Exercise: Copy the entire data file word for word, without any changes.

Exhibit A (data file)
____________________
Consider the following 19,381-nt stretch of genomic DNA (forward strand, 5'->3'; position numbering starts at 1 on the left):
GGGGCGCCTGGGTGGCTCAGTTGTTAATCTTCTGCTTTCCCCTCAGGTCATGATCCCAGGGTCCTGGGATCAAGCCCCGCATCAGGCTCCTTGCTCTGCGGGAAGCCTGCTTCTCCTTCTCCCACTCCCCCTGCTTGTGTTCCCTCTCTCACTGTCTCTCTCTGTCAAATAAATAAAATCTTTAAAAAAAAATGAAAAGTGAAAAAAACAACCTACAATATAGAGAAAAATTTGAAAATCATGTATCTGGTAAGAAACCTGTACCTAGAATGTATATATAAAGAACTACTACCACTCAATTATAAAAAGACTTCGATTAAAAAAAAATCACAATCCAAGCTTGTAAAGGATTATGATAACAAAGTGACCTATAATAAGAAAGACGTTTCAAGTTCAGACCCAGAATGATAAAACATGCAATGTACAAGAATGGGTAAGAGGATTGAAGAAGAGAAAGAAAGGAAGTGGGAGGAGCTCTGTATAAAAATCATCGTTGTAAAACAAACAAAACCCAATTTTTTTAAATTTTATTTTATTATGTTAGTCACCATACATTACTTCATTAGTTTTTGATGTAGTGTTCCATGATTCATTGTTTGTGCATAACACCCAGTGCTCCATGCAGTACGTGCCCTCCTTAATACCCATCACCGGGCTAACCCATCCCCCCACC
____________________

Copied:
Consider the following 19,381-nt stretch of genomic DNA (forward strand, 5'->3'; position numbering starts at 1 on the left):
GGGGCGCCTGGGTGGCTCAGTTGTTAATCTTCTGCTTTCCCCTCAGGTCATGATCCCAGGGTCCTGGGATCAAGCCCCGCATCAGGCTCCTTGCTCTGCGGGAAGCCTGCTTCTCCTTCTCCCACTCCCCCTGCTTGTGTTCCCTCTCTCACTGTCTCTCTCTGTCAAATAAATAAAATCTTTAAAAAAAAATGAAAAGTGAAAAAAACAACCTACAATATAGAGAAAAATTTGAAAATCATGTATCTGGTAAGAAACCTGTACCTAGAATGTATATATAAAGAACTACTACCACTCAATTATAAAAAGACTTCGATTAAAAAAAAATCACAATCCAAGCTTGTAAAGGATTATGATAACAAAGTGACCTATAATAAGAAAGACGTTTCAAGTTCAGACCCAGAATGATAAAACATGCAATGTACAAGAATGGGTAAGAGGATTGAAGAAGAGAAAGAAAGGAAGTGGGAGGAGCTCTGTATAAAAATCATCGTTGTAAAACAAACAAAACCCAATTTTTTTAAATTTTATTTTATTATGTTAGTCACCATACATTACTTCATTAGTTTTTGATGTAGTGTTCCATGATTCATTGTTTGTGCATAACACCCAGTGCTCCATGCAGTACGTGCCCTCCTTAATACCCATCACCGGGCTAACCCATCCCCCCACC